Pacific football playoffs build on success
TORII STATION, Okinawa — Until 1999, Pacific high school football largely was a sectional sport. Teams would battle for league honors but little more.
That changed in fall 2005, when Department of Defense Dependents Schools-Pacific’s Far East Activities Council calendared a full-fledged football playoff.
And in his fourth year as FEAC chair, Don Hobbs, DODDS-Pacific Director Nancy Bresell and coaches are hailing the playoff as a smashing success.
Said Hobbs: “It’s made the season more meaningful.”
Added Bresell: “Everybody wants a championship in their sport. ... It’s going to result in greater pride on the part of the schools, their students and their communities.”
Osan American of South Korea crowned itself Far East Class A champion for schools with enrollments of 360 and less Nov. 5, rallying from 14 points down to beat Robert D. Edgren of Japan 16-14.
“It changed the face of the sport out here,” said Osan coach Tony Alvarado. “We all see where we stack up.”
Even more drama unfolded in the Class AA playoff for schools of 360 students and over. Seven-time Japan Football League champion Yokota took a 36-game winning streak into its semifinal clash with Seoul American but lost to the Falcons 13-10, also on Nov. 5. The next Saturday, Kubasaki of Okinawa captured the title by ending the Falcons’ 25-game winning streak 38-8.
“It made winning more prestigious,” said Tim Pujol, who’s bridged the time gap from 1999, when no playoff existed; to 2000-2004, when Japan and Okinawa champions played in the Rising Sun Bowl; to today. “It removes the water-cooler discussion. It puts it all out there: Line up and play and see who’s the best team in the Pacific.”
As to logistics, Hobbs said, “everything went very, very well.” And all the districts hosting semifinals and championship games this year plan “to build on the success of what occurred last year.”
Hobbs discussed the Far East football playoffs and other “state of DODDS-Pacific sports” issues during a wide-ranging interview earlier this month in his Torii Station office.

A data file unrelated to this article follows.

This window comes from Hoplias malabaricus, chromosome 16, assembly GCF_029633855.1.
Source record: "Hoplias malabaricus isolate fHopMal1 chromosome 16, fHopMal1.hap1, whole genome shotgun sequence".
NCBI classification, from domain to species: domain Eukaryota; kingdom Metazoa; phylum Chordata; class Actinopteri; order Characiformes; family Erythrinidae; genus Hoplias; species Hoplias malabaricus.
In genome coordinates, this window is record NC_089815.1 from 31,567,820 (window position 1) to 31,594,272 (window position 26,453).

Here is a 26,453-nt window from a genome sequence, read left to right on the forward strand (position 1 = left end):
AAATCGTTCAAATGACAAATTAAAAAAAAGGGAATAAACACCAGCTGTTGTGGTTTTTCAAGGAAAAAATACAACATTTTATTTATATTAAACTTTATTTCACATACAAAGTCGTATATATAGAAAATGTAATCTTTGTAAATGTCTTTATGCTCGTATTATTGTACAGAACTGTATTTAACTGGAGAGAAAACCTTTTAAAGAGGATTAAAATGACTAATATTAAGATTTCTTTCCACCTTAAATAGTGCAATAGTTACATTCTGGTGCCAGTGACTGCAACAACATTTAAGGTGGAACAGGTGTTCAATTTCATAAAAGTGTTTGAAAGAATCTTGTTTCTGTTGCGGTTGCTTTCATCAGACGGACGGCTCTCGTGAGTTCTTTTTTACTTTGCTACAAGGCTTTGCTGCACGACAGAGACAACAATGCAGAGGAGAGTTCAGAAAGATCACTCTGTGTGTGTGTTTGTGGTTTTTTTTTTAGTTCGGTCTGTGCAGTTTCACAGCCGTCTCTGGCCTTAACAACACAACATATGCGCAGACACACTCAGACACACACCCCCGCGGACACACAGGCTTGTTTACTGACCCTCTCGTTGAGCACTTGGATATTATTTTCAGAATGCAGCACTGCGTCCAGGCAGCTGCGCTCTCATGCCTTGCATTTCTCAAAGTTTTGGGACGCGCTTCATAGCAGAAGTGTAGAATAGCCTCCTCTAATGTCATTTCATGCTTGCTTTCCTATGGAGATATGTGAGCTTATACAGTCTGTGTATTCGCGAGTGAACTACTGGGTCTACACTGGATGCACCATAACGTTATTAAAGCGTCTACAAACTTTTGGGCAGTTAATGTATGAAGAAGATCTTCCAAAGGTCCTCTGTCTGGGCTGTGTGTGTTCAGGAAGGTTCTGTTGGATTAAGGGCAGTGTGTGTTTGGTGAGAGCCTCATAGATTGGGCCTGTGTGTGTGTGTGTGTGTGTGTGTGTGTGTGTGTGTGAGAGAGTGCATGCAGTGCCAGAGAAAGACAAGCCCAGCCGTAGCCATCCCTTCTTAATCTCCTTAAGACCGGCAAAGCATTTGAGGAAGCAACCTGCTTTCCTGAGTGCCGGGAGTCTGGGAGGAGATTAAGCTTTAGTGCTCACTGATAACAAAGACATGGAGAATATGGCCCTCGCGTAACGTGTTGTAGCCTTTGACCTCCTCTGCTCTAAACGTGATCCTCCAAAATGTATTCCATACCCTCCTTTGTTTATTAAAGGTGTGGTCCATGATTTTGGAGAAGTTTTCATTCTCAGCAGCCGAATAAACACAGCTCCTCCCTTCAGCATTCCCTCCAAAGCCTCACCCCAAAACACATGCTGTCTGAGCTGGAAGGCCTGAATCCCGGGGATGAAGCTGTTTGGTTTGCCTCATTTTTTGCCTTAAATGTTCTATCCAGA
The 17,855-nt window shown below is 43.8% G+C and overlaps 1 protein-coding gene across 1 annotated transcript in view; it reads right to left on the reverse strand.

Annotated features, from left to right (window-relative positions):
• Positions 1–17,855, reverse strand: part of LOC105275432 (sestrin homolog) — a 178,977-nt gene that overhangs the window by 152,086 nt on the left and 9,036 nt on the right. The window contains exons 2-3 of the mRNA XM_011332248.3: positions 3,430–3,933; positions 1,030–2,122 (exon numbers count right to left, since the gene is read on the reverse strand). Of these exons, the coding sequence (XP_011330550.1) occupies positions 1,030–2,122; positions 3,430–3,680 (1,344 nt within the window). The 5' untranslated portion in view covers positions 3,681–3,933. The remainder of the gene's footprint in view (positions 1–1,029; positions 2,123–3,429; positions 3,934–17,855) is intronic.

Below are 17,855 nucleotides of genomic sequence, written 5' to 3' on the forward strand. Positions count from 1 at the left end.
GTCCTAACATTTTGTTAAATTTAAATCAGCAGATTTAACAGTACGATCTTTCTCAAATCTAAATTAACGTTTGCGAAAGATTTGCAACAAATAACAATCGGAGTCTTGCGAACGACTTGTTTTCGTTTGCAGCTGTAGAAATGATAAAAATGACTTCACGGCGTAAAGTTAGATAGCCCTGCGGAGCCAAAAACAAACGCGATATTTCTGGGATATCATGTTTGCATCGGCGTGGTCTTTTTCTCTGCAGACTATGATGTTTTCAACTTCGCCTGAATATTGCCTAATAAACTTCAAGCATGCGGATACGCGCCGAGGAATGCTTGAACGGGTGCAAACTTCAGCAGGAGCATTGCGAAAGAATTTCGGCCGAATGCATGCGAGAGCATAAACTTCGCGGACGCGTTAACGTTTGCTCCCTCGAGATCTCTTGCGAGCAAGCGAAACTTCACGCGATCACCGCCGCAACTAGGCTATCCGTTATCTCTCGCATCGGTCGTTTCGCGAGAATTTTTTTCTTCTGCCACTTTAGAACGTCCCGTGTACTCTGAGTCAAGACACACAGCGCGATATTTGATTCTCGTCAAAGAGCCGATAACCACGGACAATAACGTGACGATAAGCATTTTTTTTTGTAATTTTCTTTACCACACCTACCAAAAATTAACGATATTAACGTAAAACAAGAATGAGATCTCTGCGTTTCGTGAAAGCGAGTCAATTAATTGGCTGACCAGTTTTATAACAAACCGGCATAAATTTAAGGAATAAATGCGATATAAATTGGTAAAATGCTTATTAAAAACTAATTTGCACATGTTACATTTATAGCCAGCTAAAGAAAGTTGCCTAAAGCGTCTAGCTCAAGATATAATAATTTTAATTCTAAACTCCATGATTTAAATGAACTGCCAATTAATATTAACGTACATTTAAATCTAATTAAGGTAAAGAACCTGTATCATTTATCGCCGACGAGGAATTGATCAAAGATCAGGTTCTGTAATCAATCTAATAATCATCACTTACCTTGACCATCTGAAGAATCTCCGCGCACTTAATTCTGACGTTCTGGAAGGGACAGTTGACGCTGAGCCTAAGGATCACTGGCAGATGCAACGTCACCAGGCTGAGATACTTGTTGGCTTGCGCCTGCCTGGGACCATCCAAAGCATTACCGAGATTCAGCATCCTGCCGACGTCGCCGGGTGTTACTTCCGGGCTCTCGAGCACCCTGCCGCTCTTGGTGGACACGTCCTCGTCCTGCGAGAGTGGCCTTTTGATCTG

This year’s playoff pairings are set. On Nov. 4, Osan travels to Misawa Air Base for a Class A title rematch with Edgren and Okinawa Activities Council champion Kadena visits Yokota and Seoul American travels to Guam High for the Class AA semifinals. The Seoul-Guam winner hosts the Class AA championship Nov. 11.
As to giving the players the stateside football experience, said Kadena coach Sergio Mendoza, “we’re doing it now.”
Even the lead-up to the playoff has seen its share of drama. On Oct. 13, Yokota trailed 28-16 in the third quarter but rallied past Nile C. Kinnick 29-28 to clinch its eighth straight JFL title. And Osan scored its first win over Seoul American in school history.
“I don’t know if that’s because of the playoffs” creating extra motivation, Hobbs said, “but certainly it has created some enthusiasm within the Pacific for this event.”
Still, he said, the playoffs have had their hitches and glitches.
The main problem, he said, is arranging travel. For example, Okinawa champion Kadena must arrange for a flight to Tokyo for its semifinal with Yokota and also have reserve flights to both Inchon Airport in South Korea and Won Pat Airport on Guam for a possible championship at Guam High or Seoul American.
“Sometimes airlines aren’t really receptive to making those kind of reservations,” Hobbs said, “especially knowing in advance they’re going to be canceled.”
While Okinawa-Tokyo flights are plentiful, flights to Korea and Guam are not. “And ... we want kids to miss as little school as possible,” Hobbs said.
Such issues are “solvable,” he said. “The schools just have to know and be prepared.”
The bottom line, Hobbs said, is that the playoff has gotten off the ground and is here to stay. “It’s made for seasons in which they know there’s something to shoot for at the end.”